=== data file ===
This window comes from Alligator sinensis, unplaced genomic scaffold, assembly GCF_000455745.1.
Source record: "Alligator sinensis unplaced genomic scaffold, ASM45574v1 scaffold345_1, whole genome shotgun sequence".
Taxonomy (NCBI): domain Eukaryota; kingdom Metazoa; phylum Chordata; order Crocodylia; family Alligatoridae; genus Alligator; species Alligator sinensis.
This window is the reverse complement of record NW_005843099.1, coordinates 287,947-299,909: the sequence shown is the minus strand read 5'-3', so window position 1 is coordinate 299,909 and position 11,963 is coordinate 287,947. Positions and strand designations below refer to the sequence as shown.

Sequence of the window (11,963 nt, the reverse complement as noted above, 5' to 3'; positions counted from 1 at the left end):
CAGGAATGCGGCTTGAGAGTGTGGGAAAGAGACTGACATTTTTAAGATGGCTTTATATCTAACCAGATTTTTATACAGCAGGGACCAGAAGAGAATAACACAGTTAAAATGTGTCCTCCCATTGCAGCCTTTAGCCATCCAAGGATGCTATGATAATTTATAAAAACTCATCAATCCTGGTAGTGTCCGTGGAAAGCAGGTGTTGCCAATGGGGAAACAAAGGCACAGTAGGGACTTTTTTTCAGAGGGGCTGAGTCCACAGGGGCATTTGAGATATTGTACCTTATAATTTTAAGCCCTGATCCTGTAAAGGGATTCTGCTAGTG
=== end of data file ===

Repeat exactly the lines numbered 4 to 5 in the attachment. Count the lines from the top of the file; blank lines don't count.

This window is the reverse complement of record NW_005843099.1, coordinates 287,947-299,909: the sequence shown is the minus strand read 5'-3', so window position 1 is coordinate 299,909 and position 11,963 is coordinate 287,947. Positions and strand designations below refer to the sequence as shown.

Sequence of the window (11,963 nt, the reverse complement as noted above, 5' to 3'; positions counted from 1 at the left end):